The Personal History of David Copperfield has the charm but not the depth of Dickens: Review
To a filmmaker in search of a story, a Dickens novel must have an almost torturous allure. They're all packed with characters you love and hate, with funny or creepy or heartbreaking quirks and names so strangely expressive they've become idioms for human types. They've got tragedies and victories, shocks and payoffs, wild imaginings and sharp insights. All this, plus name recognition and the public domain! What's not to love?
In the case of David Copperfield — and most of the rest of the Victorian master's work, apart from a certain Yuletide novella — it's the page count. But Armando Iannucci takes some confident creative liberties to streamline the 19th-century tome for his spirited adaptation, The Personal History of David Copperfield (out now), to mostly charming results.
Dev Patel stars in the title role (with an adorable Jairaj Varsani playing child David) as the young man finding his way, encountering villains and friends as life shuffles him between homes and towns and possible futures. The sprawling story begins with David's birth, but he is cast out of his mother's house as a young boy by a cruel stepfather to work in a bottle factory, which he escapes to live with his aunt, who sends him to school, after which he goes to London, where the stories of all the characters he's met intertwine and the observant David finds love and his own calling as a writer of stories.
There's no way to fit all of David Copperfield, with its broad scope and narrow specificities, into two hours; there are the usual characters combined and scenes skipped, a few fates unmet. Additionally, though, Iannucci (along with co-screenwriter Simon Blackwell) leans into the inevitable disparity, calling it out with a pair of meta tricks. The first is a framing device, of Patel standing onstage to introduce the forthcoming story as his own before walking right into the day of his own birth from there, providing commentary on the event. Iannucci nods, too, to the novel being Dickens' most autobiographical by winkingly conflating hero and author; the film makes brilliant use of some wonderfully descriptive phrases from the book as David's jotted-down observations, and in moments that recall the sly finale of Greta Gerwig's Little Women, the film's story changes as David writes it down, taking literal authorship over his life.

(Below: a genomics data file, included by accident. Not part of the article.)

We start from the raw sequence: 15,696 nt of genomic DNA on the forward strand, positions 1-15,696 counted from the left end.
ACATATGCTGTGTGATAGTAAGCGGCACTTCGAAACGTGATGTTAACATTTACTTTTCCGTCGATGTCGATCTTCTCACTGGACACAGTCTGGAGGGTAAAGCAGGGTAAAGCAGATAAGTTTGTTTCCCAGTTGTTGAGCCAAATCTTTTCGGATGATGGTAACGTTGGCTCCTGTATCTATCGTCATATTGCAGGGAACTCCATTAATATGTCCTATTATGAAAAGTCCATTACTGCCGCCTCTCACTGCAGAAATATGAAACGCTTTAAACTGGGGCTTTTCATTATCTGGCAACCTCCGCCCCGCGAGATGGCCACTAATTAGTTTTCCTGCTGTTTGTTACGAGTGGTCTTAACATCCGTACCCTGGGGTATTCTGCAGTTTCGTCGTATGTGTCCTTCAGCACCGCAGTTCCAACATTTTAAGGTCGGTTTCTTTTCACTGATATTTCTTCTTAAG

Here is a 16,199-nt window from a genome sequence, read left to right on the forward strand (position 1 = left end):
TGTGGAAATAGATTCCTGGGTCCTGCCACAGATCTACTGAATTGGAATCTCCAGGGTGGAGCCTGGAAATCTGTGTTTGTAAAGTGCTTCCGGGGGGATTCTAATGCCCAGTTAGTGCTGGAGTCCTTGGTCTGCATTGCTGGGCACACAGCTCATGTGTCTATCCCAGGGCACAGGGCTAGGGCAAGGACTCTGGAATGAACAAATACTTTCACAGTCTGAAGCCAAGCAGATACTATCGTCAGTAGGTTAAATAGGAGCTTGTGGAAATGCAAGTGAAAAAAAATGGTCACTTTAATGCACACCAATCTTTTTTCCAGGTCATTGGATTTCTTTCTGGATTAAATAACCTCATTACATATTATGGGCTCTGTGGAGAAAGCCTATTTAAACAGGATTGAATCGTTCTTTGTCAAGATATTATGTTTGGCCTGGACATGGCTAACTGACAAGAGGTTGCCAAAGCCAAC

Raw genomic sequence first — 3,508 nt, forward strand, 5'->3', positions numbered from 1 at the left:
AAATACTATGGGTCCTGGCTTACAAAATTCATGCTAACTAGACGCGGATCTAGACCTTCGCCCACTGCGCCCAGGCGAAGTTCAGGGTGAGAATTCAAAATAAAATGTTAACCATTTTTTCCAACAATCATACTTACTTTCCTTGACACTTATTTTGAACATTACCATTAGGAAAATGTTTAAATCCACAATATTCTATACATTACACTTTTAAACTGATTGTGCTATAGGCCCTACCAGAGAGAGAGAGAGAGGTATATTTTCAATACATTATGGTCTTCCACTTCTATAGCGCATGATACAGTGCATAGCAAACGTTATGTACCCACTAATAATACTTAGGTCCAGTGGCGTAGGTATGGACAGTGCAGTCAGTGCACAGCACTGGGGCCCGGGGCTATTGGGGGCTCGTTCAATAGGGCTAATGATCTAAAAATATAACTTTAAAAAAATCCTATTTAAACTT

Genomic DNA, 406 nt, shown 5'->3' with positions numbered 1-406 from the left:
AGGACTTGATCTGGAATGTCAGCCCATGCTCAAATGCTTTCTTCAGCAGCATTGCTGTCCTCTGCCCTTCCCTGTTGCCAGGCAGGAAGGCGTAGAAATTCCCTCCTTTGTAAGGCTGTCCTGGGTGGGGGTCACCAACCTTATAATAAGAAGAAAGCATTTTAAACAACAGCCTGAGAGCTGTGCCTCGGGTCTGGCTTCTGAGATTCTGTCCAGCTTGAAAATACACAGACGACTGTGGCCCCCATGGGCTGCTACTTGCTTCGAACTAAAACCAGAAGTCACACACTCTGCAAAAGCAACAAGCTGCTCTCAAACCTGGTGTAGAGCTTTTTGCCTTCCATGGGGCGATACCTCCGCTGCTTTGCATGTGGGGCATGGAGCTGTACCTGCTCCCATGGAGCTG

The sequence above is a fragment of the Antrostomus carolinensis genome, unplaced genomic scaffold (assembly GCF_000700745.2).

In calling out the tale's construction as a novel and its telling as a performance, Iannucci sidesteps the impossibility of faithfully bringing all of David Copperfield to the screen by adapting not only the book's text, but its very existence — and grants himself considerable freedom in the process. For all its careful reconfiguring, however, the film never finds its proper rhythm. It opens at breakneck speed, flitting between childhood scenes to introduce various characters whose first impressions matter but won't be important until later, then slows down considerably (and drops most of the theatrical flourishes and meta transitions) in the middle section, only to race through the requisite punishments for the wicked and rewards for the good in its last half-hour.
The film's madcap tone, which captures something of Dickens' own humor, makes the uneven pace slightly less jarring, but the ensemble of oddballs suffers from moving at such a clip — which is all the more disappointing when they're so brilliantly cast. With a bowl cut and a vile smirk, Ben Whishaw acquits himself well playing against type as the legendary slimeball Uriah Heep, but the character needs time for his shift from just insufferable to truly insidious to hit as hard as it should. Tilda Swinton as David's eccentric aunt Betsey, Hugh Laurie as her kite-flying cousin Mr. Dick, and Peter Capaldi as the eternal optimist Mr. Micawber are all particularly winning — but maybe because they're granted the most screen time.
The endlessly watchable Patel has to be the smartest piece of casting, though, his great openness and warm energy giving the sometimes-unwieldy dramedy a steady beating heart. (One of Iannucci's best decisions was to make the casting colorblind, unbound by pressures of family resemblances or historical accuracy when he's acknowledging this as an entertainment from the start.)
The film lacks the atmosphere of David Lean's Great Expectations or the weighty iconography of any one of a number of Christmas Carols, but a sincere affection for and understanding of the source material shines through in its wit and good nature. Maybe a writer whose oeuvre spreads to so many corners of humanity needs an equally wide-ranging filmography, to catch his many aspects. In that case, this Personal History is a worthy addition. B